Train the Trainer: GCM has just begun a pilot “Train the Trainer” project with the Alaska Community Action on Toxics (ACAT) based in Anchorage, AK. GCM staff joined ACAT for a one day training in Anchorage and then ventured together to Nuiqsut, a small native village on the North Slope which is deeply entrenched in oil & gas development with no emergency response options for accidents.

Issues

With the expansion of the Panama Canal, a lot more traffic can be expected in our port communities, as well as communities living near freeways and transit hubs.  Many residents are concerned about the potential increase in diesel emissions, especially when so many are already overburdened by toxic air pollution.

Houston, TX: Partner organization Air Alliance Houston (AAH) has been a pivotal networking ally.  Our results demonstrate that the “official” State monitor for PM 2.5 do not represent the accurately PM impacts in the the Ship Channel and fall just below the Federal standard.  This monitor’s readings will determine if the Houston area is out of compliance and trigger a multi-million-billion dollar clean up.

Kansas: GCM conducted a training in Gardner, KS to collect baseline measurements prior to the completion of a huge new intermodal terminal which scheduled to go online in this community.

GCM also trained residents in Argentine/Turner area which is home to a huge existing intermodal terminal. Both communities are near Kansas City.

Plaquemines Parish, LA: GCM held a training in July. Plaquemines Parish Port is the gateway to the Ports of New Orleans and Baton Rouge and to all of the Mississippi River Valley export corridor. Two of the country’s biggest coal terminals are located at this Port.  We are partnered with the Gulf Restoration Network and the local Sierra Club Chapter.  One site is the Historic Freed Slave Community of Ironton.

Although the Keystone XL Pipeline is in the forefront of the tar sands debate, many US cities are already seeing heavy crude oil in their communities.

Mayflower, AR: EMERGENCY RESPONSE Tar sands Oil Spill

On March 29, Exxon’s Pegasus pipeline ruptured releasing 80,000 gallons of Wabascan (Alberta, Canada) tar sands crude, also known as bitumen, in Mayflower, a small suburban town outside of Little Rock. The pipeline carries tar sands from Alberta to Illinois to Texas via Arkansas.

GCM trained Faulkner County Citizens Advisory Group on the Bucket Brigade in 2012, after the spill, the Citizens group immediately went onsite and gained access for the first week-taking samples, documenting health symptoms and also getting sick.

Mobile 045Whiting, IN: GCM conducted a community training on fenceline real time air monitoring results in East Chicago/Whiting, IN, with long standing community partner, Calumet Project. This training is a direct result of the lawsuit with BP Whiting on their tar sands expansion in 2008.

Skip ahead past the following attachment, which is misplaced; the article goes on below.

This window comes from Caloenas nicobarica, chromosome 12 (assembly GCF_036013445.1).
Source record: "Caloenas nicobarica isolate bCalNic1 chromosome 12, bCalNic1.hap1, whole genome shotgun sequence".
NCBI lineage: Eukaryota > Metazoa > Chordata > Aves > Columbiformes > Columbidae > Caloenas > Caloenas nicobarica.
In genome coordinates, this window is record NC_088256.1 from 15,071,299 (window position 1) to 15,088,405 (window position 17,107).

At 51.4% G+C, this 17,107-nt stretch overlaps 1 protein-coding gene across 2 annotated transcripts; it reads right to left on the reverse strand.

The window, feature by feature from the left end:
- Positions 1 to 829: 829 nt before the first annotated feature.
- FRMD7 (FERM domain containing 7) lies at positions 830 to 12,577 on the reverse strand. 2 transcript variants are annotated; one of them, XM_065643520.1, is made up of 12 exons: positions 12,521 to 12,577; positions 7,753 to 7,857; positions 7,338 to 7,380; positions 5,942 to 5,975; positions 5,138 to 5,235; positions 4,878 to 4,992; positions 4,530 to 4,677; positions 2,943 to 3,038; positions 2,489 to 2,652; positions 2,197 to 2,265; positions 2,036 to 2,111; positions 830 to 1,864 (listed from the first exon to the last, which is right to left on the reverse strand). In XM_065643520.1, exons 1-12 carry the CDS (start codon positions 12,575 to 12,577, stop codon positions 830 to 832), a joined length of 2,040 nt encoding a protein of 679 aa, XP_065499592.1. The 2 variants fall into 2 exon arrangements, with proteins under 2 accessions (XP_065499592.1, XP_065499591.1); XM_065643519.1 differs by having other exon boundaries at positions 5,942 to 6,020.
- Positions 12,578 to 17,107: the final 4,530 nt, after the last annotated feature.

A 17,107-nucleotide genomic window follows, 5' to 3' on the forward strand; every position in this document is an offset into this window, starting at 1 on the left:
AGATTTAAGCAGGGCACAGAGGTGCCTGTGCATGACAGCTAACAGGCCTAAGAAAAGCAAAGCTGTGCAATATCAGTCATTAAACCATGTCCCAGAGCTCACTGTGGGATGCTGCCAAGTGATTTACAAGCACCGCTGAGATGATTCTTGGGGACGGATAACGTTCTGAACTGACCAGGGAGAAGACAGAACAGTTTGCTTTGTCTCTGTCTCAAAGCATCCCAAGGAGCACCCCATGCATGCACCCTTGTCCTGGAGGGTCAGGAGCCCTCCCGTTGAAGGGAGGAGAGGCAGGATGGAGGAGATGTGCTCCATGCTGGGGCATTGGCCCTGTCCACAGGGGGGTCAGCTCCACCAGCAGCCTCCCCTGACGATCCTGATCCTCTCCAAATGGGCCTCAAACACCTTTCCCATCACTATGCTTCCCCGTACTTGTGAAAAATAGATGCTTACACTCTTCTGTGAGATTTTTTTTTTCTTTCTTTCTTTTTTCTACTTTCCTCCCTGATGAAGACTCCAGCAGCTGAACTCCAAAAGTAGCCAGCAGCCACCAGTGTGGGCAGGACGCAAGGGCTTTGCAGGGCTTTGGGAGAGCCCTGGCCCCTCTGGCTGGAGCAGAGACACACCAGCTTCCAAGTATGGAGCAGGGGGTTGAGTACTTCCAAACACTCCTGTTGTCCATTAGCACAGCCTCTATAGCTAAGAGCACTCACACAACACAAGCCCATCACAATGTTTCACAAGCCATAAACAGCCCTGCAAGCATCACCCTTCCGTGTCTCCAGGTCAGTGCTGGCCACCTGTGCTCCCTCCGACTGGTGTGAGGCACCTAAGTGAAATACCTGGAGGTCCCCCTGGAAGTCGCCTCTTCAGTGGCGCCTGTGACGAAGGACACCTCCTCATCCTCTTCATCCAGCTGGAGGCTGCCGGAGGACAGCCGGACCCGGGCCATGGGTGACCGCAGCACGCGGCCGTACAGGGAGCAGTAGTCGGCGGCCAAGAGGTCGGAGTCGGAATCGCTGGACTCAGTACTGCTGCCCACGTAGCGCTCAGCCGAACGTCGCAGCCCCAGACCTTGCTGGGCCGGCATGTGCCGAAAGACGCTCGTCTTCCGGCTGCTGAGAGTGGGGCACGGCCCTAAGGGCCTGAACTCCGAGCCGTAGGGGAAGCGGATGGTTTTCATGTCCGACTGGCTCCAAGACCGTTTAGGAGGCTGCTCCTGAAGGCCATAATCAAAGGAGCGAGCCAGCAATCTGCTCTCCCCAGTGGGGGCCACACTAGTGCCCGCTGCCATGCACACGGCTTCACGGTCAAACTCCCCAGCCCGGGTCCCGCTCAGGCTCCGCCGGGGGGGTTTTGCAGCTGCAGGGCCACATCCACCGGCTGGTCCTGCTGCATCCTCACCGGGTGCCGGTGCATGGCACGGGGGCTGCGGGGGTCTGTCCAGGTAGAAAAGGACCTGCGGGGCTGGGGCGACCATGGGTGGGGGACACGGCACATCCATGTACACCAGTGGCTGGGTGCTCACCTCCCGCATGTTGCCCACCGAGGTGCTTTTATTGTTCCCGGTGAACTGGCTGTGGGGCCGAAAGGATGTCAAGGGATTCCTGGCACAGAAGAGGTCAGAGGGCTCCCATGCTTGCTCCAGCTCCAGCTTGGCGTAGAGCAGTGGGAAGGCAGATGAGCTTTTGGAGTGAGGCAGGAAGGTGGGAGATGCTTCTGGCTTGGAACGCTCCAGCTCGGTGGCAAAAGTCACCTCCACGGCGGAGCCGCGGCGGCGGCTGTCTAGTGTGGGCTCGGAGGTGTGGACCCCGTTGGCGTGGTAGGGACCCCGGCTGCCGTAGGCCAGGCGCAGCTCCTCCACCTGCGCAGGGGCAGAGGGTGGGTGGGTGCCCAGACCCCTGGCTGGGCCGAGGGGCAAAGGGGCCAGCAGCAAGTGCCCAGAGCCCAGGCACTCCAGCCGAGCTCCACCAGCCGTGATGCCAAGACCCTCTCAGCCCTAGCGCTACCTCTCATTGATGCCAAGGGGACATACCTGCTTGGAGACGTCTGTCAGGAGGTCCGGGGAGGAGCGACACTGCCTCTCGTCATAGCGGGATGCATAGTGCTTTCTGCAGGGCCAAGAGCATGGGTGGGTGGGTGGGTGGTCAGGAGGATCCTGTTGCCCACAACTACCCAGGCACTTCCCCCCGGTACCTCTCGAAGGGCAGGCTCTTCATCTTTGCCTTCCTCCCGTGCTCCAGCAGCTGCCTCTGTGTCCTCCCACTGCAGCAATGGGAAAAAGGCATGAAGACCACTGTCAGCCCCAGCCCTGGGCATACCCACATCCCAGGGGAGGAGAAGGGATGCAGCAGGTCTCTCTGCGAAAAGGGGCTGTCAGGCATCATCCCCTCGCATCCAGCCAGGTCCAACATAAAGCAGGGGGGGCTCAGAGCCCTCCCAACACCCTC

Toledo, OH: GCM submitted comments Ohio EPA in June 2013 opposing BP/Husky’s tar sands expansion.  Following on the string of expansions of Midwestern refineries (BP Whiting, Marathon Detroit), a BP-Husky joint venture is pushing forward with a $2.5 billion expansion of its refinery in Toledo, Ohio to process tar sands crude oil.

Benicia, CA: GCM is working with local community group Good Neighbor Steering Committee and the Natural Resources Defense Council on stopping tar sands from being brought in by rail to Valero oil refinery in Benicia.

Pittsburgh, CA: GCM staff is working with the newly formed Pittsburgh Defense Council to counter  the WesPac Energy oil terminal and transfer station. WesPac Energy-Pittsburg LLC plans to turn a 125-acre area of industrial land near homes by the Pittsburg Marina into a facility to unload crude oil from ships and rail cars, store it in giant round tanks, and then send it through pipelines to local refineries. Under the revised plan, it will be possible to offload an average of 242,000 barrels a day of crude oil or partially refined crude oil from both ships and rail cars.

Well, this is just going to have to be a surprise for next year.  Get ready, it’s going to be a big one!!

And Just a Few More – By Location

Bay Area

Body Burden: GCM is continuing work on this study, despite delays. Since May 2013, we have 12 families consented to participate in the project, have taken 11 questionnaires, four wipe samples at the participants home and five blood samples.  Samples will be tested for the same heavy metals we documented in the air, to determine just how impacted nearby neighbors may be.

Richmond: GCM signed a contract with the city of Richmond to advise on the Community Air Monitoring as a direct result of the Chevron fire on August 6, 2012. Chevron is installing real time air monitoring equipment with Argos Environmental.

GCM is advising on locations of monitors, community engagement on how to use the information and overall emissions reductions. You can check it out here.

Central Valley

Arvin: In September GCM has closed an active two year project with the town of Arvin and the Committee for A Better Arvin and Center on Race, Poverty and the Environment. During the past two years, the Committee have recorded 440 pollution incidents, taken 15 bucket air samples and 20 particulate matter samples. Results show elevated levels of hydrogen sulfide and diesel. GCM has also worked to pilot a new ozone monitor in this ozone impacted community.

All groups will continue to engage with the Air District, County Supervisors and EPA on air quality issues related to the Community Recycling (composting) facility in nearby Lamont.  GCM has worked with CRPE and CBA to establish a new working relationship and to begin another year long project. Additionally, GCM expanded our team and hired Gustavo Aguirre Jr. as the Central Valley Organizer.

International

GCM continues to develop projects with international partners in China, Jamaica, Mexico, Egypt, Philippines, and Chile.